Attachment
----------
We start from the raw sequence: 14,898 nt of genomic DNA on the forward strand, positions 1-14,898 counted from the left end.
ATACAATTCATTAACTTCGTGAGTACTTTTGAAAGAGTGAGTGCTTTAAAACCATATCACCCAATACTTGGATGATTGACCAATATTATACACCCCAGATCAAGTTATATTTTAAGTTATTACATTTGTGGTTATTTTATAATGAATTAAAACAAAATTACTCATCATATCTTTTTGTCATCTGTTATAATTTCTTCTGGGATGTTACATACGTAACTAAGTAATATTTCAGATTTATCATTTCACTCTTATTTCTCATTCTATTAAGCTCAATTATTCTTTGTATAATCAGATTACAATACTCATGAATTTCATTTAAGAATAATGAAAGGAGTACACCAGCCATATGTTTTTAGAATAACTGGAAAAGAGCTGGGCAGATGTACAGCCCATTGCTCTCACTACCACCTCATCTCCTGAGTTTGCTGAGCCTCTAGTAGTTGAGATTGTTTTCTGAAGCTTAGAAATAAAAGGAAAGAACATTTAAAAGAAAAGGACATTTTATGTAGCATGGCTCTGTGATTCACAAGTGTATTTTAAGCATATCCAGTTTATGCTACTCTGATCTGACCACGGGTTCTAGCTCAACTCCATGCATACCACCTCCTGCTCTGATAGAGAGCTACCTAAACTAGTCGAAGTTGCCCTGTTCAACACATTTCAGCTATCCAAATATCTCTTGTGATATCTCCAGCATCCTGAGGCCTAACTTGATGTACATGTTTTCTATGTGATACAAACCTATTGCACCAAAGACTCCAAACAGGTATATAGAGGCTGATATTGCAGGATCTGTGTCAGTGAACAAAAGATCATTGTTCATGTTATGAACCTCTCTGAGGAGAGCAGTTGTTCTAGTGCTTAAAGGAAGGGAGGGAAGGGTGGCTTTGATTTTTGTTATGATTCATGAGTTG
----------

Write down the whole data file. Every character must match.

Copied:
We start from the raw sequence: 14,898 nt of genomic DNA on the forward strand, positions 1-14,898 counted from the left end.
ATACAATTCATTAACTTCGTGAGTACTTTTGAAAGAGTGAGTGCTTTAAAACCATATCACCCAATACTTGGATGATTGACCAATATTATACACCCCAGATCAAGTTATATTTTAAGTTATTACATTTGTGGTTATTTTATAATGAATTAAAACAAAATTACTCATCATATCTTTTTGTCATCTGTTATAATTTCTTCTGGGATGTTACATACGTAACTAAGTAATATTTCAGATTTATCATTTCACTCTTATTTCTCATTCTATTAAGCTCAATTATTCTTTGTATAATCAGATTACAATACTCATGAATTTCATTTAAGAATAATGAAAGGAGTACACCAGCCATATGTTTTTAGAATAACTGGAAAAGAGCTGGGCAGATGTACAGCCCATTGCTCTCACTACCACCTCATCTCCTGAGTTTGCTGAGCCTCTAGTAGTTGAGATTGTTTTCTGAAGCTTAGAAATAAAAGGAAAGAACATTTAAAAGAAAAGGACATTTTATGTAGCATGGCTCTGTGATTCACAAGTGTATTTTAAGCATATCCAGTTTATGCTACTCTGATCTGACCACGGGTTCTAGCTCAACTCCATGCATACCACCTCCTGCTCTGATAGAGAGCTACCTAAACTAGTCGAAGTTGCCCTGTTCAACACATTTCAGCTATCCAAATATCTCTTGTGATATCTCCAGCATCCTGAGGCCTAACTTGATGTACATGTTTTCTATGTGATACAAACCTATTGCACCAAAGACTCCAAACAGGTATATAGAGGCTGATATTGCAGGATCTGTGTCAGTGAACAAAAGATCATTGTTCATGTTATGAACCTCTCTGAGGAGAGCAGTTGTTCTAGTGCTTAAAGGAAGGGAGGGAAGGGTGGCTTTGATTTTTGTTATGATTCATGAGTTG